Community Colleges see drastic increase in enrollments in Fall 2009

A survey of member schools conducted by the American Association of Community Colleges (AACC) attempts to explain the sudden surge of enrollments in Community Colleges and the relationship to the economic crisis.
April 29, 2010 - PRLog -- The economic recession, which began in 2007, has left had a definite effect on the amount of students enrolling Community Colleges. that started almost two years previously had a dramatic and unforeseen impact on community colleges. While there were a great deal of increases in enrollment, there was also many budget cuts that affected Community Colleges.

The following are the factors compiled by the AACC that played a siginificant role in the enrollment increases:

The Availability of Workforce Training
Increased unemployment for workers reinforced the realization that a college certificate or degree was important for obtaining a job.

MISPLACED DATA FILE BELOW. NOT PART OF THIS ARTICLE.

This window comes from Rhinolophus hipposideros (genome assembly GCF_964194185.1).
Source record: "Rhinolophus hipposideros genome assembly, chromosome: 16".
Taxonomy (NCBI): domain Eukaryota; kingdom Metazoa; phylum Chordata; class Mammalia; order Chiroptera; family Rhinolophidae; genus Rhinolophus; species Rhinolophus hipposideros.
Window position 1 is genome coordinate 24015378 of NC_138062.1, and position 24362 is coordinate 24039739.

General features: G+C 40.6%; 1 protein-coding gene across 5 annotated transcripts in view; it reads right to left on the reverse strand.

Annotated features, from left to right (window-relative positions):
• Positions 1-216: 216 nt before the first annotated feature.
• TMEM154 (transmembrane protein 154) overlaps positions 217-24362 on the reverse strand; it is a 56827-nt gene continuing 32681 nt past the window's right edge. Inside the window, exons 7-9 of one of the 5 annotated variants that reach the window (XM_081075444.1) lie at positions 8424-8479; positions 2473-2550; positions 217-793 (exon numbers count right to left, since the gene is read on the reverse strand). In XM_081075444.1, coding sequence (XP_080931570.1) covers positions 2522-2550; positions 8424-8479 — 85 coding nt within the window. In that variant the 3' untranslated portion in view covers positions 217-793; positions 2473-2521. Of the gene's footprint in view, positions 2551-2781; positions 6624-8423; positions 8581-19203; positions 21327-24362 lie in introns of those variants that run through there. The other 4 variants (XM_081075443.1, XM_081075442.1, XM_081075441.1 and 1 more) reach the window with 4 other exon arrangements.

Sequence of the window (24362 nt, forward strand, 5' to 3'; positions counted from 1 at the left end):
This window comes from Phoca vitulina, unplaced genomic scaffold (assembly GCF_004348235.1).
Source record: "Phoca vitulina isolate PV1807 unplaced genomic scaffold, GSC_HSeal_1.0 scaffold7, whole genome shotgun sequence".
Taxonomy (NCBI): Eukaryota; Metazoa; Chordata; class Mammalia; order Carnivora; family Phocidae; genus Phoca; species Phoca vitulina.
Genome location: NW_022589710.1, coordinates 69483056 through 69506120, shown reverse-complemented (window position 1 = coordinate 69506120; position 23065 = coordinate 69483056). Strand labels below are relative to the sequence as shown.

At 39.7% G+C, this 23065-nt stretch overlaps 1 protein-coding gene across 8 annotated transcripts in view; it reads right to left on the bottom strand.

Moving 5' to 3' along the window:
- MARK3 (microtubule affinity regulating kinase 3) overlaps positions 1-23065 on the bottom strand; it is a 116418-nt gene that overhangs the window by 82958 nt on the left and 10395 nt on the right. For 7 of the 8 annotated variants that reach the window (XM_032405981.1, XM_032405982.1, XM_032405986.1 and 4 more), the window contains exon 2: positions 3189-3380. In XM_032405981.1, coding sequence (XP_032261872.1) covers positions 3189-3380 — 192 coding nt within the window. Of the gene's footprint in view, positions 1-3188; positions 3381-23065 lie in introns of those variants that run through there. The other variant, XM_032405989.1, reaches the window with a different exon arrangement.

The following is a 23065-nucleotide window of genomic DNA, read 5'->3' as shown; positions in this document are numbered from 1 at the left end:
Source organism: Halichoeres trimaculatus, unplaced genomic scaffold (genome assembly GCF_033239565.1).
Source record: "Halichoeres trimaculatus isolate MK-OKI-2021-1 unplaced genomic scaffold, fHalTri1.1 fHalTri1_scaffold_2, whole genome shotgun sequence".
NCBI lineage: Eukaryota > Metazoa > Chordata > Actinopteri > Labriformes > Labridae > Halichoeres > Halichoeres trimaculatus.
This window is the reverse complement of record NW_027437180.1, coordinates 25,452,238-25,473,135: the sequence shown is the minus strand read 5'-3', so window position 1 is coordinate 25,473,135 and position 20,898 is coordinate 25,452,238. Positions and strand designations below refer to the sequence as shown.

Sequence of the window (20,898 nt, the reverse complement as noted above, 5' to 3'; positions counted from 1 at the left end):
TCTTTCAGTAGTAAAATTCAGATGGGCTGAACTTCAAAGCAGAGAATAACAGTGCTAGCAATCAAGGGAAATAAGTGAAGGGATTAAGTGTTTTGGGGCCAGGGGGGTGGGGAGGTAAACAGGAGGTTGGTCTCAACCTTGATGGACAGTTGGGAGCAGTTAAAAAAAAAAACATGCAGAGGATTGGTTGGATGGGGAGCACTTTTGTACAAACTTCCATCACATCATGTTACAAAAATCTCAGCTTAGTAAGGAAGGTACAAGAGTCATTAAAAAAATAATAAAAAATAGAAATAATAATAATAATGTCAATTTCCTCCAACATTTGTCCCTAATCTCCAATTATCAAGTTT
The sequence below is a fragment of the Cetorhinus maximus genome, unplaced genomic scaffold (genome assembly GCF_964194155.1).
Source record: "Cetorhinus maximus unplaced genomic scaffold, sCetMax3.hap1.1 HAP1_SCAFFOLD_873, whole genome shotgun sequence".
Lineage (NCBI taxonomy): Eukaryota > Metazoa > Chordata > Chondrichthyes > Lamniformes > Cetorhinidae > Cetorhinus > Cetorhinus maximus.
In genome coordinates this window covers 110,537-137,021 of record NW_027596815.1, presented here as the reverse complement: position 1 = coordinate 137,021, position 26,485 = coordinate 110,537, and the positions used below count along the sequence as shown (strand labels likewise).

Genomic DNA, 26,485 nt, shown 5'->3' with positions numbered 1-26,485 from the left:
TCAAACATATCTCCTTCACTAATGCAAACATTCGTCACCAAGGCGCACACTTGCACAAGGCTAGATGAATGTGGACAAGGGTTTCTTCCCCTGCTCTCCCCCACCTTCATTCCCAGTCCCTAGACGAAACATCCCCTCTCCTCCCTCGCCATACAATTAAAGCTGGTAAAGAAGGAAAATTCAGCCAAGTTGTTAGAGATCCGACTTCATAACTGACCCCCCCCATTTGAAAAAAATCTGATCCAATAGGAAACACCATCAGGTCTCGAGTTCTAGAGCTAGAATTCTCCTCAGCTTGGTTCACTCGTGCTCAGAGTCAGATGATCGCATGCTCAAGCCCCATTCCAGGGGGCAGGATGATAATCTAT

Retooling - or enhancing a current skill set - was important for job retention as well as for preparing for career changes.

Cost Savings
The limited fiscal resources of previously fiscally secure families positioned community and career colleges as a viable option due to comparably lower tuition and fees.

Outreach to the Community
Students saw value because of marketing and advertising campaigns that highlighted institutional quality and created general awareness of campus offerings. Partnerships with business, industry, and high schools expanded course and programmatic options available at community colleges.

Structural Capacity
At some campuses, new construction allowed for increased capacity to provide new or additional courses, while at others existing capacity limited the number of students colleges could serve.  Enrollment caps at 4-year institutions limited opportunity for some students who, in turn, attended community colleges.

Degree of Urbanization
In terms of locality type, the greatest increase between fall 2007 and fall 2009 was in towns. The large increases observed in towns and rural areas suggest that students are staying closer to home, choosing community colleges over other postsecondary options, or have decided to return to college.

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